Question: "Do angels have free will?"
Answer: Although the Bible mentions angels over 250 times, the references are usually incidental to some other topic. Learning what the Bible has to say about angels can certainly aid in an understanding of God and His ways, but what is learned about the angels themselves must usually be drawn from implicit, rather than explicit, descriptions.
Angels are spiritual beings who have personalities that include emotions (Luke 2:13–14), intelligence (2 Corinthians 11:3, 14), and wills (2 Timothy 2:26). Satan was an angel who was cast out of heaven along with many other angels who decided to follow him and chose to sin (2 Peter 2:4). Satan’s will is mentioned directly in 2 Timothy 2:26. The Bible speaks of demons who, by their own choice, “did not keep their positions of authority but abandoned their proper dwelling” (Jude 1:6). Demons demonstrate their free will in several passages of Scripture. Legion chose a herd of pigs as their destination (Luke 8:32). In Micaiah’s vision of God’s throne room, God allows a spirit to choose how to bring ruin upon King Ahab (1 Kings 22:19–22).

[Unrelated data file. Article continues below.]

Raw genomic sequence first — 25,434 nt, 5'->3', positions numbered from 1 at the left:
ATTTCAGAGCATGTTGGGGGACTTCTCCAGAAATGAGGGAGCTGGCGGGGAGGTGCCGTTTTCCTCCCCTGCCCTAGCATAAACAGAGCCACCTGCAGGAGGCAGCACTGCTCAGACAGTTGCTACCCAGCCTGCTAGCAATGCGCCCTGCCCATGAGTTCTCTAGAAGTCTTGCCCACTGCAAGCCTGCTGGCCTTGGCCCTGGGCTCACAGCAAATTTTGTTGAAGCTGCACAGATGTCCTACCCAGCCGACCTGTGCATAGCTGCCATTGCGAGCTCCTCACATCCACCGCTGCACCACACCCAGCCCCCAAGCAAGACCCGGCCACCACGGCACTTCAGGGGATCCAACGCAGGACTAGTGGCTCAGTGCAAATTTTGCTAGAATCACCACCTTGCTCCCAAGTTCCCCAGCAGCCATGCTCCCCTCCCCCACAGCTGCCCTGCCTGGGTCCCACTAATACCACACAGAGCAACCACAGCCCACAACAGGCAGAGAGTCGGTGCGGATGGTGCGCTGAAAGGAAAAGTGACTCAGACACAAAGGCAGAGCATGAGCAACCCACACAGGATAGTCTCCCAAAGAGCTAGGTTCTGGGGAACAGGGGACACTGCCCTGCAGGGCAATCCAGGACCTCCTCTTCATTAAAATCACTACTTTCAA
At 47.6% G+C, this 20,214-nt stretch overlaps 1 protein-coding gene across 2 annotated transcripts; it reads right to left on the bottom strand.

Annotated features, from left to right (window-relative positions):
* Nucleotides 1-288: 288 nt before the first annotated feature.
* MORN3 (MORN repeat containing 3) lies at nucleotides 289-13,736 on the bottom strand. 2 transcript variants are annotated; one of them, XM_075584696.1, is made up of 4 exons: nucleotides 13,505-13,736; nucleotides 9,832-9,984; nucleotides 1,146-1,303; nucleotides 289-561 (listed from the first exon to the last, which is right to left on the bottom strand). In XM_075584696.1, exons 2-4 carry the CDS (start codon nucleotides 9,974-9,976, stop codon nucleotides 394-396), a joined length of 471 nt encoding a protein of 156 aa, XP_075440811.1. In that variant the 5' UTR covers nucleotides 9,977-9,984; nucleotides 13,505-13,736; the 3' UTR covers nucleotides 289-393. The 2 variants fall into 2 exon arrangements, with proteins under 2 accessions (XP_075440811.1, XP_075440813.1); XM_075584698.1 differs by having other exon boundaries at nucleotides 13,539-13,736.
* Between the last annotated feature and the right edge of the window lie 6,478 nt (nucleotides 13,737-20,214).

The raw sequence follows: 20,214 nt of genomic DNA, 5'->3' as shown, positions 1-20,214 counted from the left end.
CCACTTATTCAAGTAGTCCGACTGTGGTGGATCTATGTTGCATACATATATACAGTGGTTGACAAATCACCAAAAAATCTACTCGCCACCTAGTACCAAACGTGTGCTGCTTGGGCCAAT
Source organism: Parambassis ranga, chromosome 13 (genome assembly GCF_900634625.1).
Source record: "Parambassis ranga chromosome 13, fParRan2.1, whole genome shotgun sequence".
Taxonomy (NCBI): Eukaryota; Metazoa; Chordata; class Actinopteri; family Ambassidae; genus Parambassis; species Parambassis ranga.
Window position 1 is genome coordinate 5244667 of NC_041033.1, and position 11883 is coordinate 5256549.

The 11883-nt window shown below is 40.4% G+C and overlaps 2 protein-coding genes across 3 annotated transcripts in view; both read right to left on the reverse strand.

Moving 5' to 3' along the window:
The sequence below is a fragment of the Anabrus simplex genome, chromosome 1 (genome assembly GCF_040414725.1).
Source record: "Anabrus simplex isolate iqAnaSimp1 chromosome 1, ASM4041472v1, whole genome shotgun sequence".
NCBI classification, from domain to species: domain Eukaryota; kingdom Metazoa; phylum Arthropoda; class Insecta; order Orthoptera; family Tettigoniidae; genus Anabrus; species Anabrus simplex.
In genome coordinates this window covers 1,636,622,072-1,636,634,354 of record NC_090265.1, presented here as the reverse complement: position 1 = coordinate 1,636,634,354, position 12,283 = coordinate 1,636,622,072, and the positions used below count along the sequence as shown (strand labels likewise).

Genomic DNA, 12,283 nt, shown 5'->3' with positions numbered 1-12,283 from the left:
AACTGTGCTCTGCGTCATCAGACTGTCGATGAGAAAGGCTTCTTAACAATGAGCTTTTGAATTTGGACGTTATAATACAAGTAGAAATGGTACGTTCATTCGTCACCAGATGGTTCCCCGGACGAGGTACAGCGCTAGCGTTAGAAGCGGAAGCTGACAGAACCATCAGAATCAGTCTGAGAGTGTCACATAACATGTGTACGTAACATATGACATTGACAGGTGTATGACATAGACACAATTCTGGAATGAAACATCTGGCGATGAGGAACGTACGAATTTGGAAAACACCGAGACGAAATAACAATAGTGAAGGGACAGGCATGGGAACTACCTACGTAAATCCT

Before some of the angels exercised their free will to rebel against God, they could have been in a sort of “probation period,” similar to Adam and Eve’s time in the garden. Those angels who did not choose to sin and follow Satan have become the “elect” angels (1 Timothy 5:21), confirmed in holiness. These angels are also referred to as “holy angels” (Mark 8:38) and “holy ones” (Psalm 89:5). Those angels who did choose to sin in siding with Satan have become the “unclean spirits” (Mark 1:23) or demons.
Even if the elect angels are confirmed in their holiness, it doesn’t mean they have lost their free will. Certainly, every living creature has choices to make at any given moment. It’s possible that the holy angels still have the ability to sin, but that does not mean that they will sin. Being holy angels, they always do God’s bidding. Being volitional creatures, the elect angels have a desire to praise and serve God, and they choose to do so. God’s will always matches their own will.
Humans have free will, but they struggle with sin because the human nature has been corrupted by sin. This is why all humans sin (Romans 5:12) and find it much more difficult to “be good” than to “be bad.” The holy angels are without a sinful nature. They are not inclined toward sin but rather toward righteousness, doing everything that pleases God.
In conclusion, the holy angels have a free will, but the Bible makes it clear that they do not sin in their service to God. The apostle John, in describing the eternal state, wrote there will be no mourning, crying, or pain in that place and time (Revelation 21:4), and anyone who does evil will never be permitted to enter the city of God (Revelation 21:27). The angels who are present in that holy city are therefore sinless.